Film Review: Blair Witch

September 15th, 2016 | by Jordan Samuel
Review of: Blair Witch

Reviewed by:
On September 15, 2016
Last modified:September 15, 2016


Ultimately, Blair Witch is a run-of-the-mill horror flick, which fails at providing anything significantly new from a gimmick that has become mainstream, after grabbing headlines in in the 1990's.

Blair Witch Project kick started the trend of found footage horror, it Single-handedly made the genre excel to the highest heights. In 2016 the legend returns with a remade version of the classic picture, and our Jordan Samuel provides the official review.

Film Review: Blair Witch

Blair Witch Review

Credit: Lionsgate

The Blair Witch Project was the first true horror film I saw growing up, it haunted me throughout my childhood; manly due to the realistic found footage style. No other movie had that effect on me. Those dark winter nights were awful after seeing the picture, so when it was surprisingly announced that a reboot would be made I was very optimistic. With the latest leap in technology, could a found footage movie work in the current climate?


I was scared to see a classic be remade for a modern audience.

Even the first trailer left me feeling a bit cold inside, especially with the trend of unnecessary horror remakes (Poltergeist). I was nervous to see where Blair Witch would wind up.

I have always enjoyed Adam Wingard’s direction in his movies, so Blair Witch was quite an interesting franchise for him to reboot. His horror roots made me feel at home with this decision, but how does Blair Witch stack up?

Find out as ComiConverse goes into the spooky world of the Blair Witch.

Blair Witch Synopsis:

A group of college students venture into the Black Hills Forest in Maryland to uncover the mysteries surrounding the disappearance of James’ sister who many believe is connected to the legend of the Blair Witch. At first the group is hopeful, especially when a pair of locals offer to act as guides through the dark and winding woods, but as the endless night wears on, the group is visited by a menacing presence. Slowly, they begin to realise the legend is all too real and more sinister than they could have imagined.

Blair Witch is a run of the mill cliché horror film, that boasts some good ideas but it sadly doesn’t push any new boundaries. It wouldn’t be hard to be a massive improvement from Book of Shadows: Blair Witch 2 – which was an awful sequel – and Blair Witch actually tries to be a decent horror film. I got the sense of disappointment when leaving the theatres. It just felt like a wasted opportunity for the franchise.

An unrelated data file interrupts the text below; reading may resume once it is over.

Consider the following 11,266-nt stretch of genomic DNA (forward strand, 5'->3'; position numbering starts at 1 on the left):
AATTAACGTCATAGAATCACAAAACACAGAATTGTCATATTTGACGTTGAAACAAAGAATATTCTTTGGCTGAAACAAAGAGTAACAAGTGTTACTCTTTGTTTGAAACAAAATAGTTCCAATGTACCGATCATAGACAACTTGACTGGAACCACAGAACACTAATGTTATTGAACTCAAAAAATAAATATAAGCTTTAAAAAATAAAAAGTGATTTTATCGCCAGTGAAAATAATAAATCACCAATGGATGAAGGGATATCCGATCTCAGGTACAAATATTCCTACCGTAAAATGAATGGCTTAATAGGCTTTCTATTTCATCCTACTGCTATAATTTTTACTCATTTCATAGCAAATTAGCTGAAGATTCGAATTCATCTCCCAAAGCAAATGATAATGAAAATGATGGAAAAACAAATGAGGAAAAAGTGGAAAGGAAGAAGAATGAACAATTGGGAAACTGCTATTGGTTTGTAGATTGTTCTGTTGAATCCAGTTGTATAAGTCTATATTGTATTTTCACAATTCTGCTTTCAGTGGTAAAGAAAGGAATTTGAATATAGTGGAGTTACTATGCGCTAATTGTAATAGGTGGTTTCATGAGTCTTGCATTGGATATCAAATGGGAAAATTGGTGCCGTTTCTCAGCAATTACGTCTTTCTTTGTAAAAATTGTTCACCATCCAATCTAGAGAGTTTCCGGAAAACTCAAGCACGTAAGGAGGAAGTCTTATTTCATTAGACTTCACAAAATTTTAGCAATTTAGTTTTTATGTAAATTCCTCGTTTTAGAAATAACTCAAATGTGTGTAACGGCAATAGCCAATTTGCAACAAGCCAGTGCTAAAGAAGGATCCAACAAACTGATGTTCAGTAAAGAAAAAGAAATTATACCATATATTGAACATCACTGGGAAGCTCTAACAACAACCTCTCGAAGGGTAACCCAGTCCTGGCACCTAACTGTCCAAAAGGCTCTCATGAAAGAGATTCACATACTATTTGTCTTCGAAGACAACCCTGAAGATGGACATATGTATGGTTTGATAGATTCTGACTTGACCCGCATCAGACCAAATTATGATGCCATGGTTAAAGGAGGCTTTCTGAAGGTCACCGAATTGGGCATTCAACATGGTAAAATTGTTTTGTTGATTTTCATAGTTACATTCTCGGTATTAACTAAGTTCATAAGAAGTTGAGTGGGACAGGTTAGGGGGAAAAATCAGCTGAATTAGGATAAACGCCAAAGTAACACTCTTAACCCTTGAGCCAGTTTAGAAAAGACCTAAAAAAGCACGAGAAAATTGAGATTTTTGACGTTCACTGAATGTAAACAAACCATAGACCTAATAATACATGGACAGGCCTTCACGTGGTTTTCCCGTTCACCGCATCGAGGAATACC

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Blair Witch isn’t an awful film, by any means, with the characters feeling real (unlike many horror films), the critique come more from a scripting standpoint. Blair Witch fails in delivering anything new, instead it retreads elements from the original. The same basic premise is followed here as a group of college students venture into the Black Hills in Maryland to find a friend.

This would have been fine in 2002, but for a modern-day horror film it never really explores anything different; nor does it adequately mix-up the story-line. The original Blair Witch Project was such a groundbreaking concept, so to see this revival falling behind trends is very saddening. Wingard does try his best at developing the characters a lot more than the original did, but the character motivations leave a lot to be desired here. Many possibly intriguing elements get sidelined for a crappy teenage story filled with cliché issues (something I wished wouldn’t happen)

The opening moments showcase scenes from the original’s cabin climax, which are revealed to be YouTube footage. It delves into the social reaction to the horrible truth of Black Hills; picking up twenty years after the original film with Heather’s brother James (James Allen McCune) exploring her disappearance.

He is then helped out by his girlfriend Lisa (Callie Hernandez) who is joined also by her friends Ashley (Corbin Reid) and Peter (Brandon Scott) with some expensive camera gear. On the way James and his friends get reluctant help from some hardcore Blair Witch fanatics Lane (Wes Robinson) and Talia (Valorie Curry), with the latter being a standout addition to its cast. I cannot give much away in this review, but expect to see some generic jump scares and cringe-worthy dialogue, with the actual story being rather forgettable.

The film looks good, but just don’t expect anything groundbreaking; even though the found footage scenes gave me a headache similar to experiences found in the original. The cinematography is quite amateur, feeling a lot more like Paranormal Activity in the sense that everything feels like it was shot with bog-standard camera setups. The soundtrack is great and actually works well in these sequences, adding proper tension – something that was really needed.

Ultimately, Blair Witch is a run-of-the-mill horror flick, which fails at providing anything significantly new from the gimmick which has become mainstream, after grabbing headlines in 1999. It may be a cut above the previous Blair Witch sequel, but it just falls in that straight to the DVD shelf category of films.

I would wait for the Christmas DVD sales before going to grab this one.


Have you seen the Blair Witch?

What are your thoughts on the revival of this franchise?

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Let us know your thoughts in the comments section below.



Jordan Samuel is a Film Critic for ComiConverse. Follow him Twitter: @JordanESamuel

Ultimately, Blair Witch is a run-of-the-mill horror flick, which fails at providing anything significantly new from a gimmick that has become mainstream, after grabbing headlines in in the 1990's.

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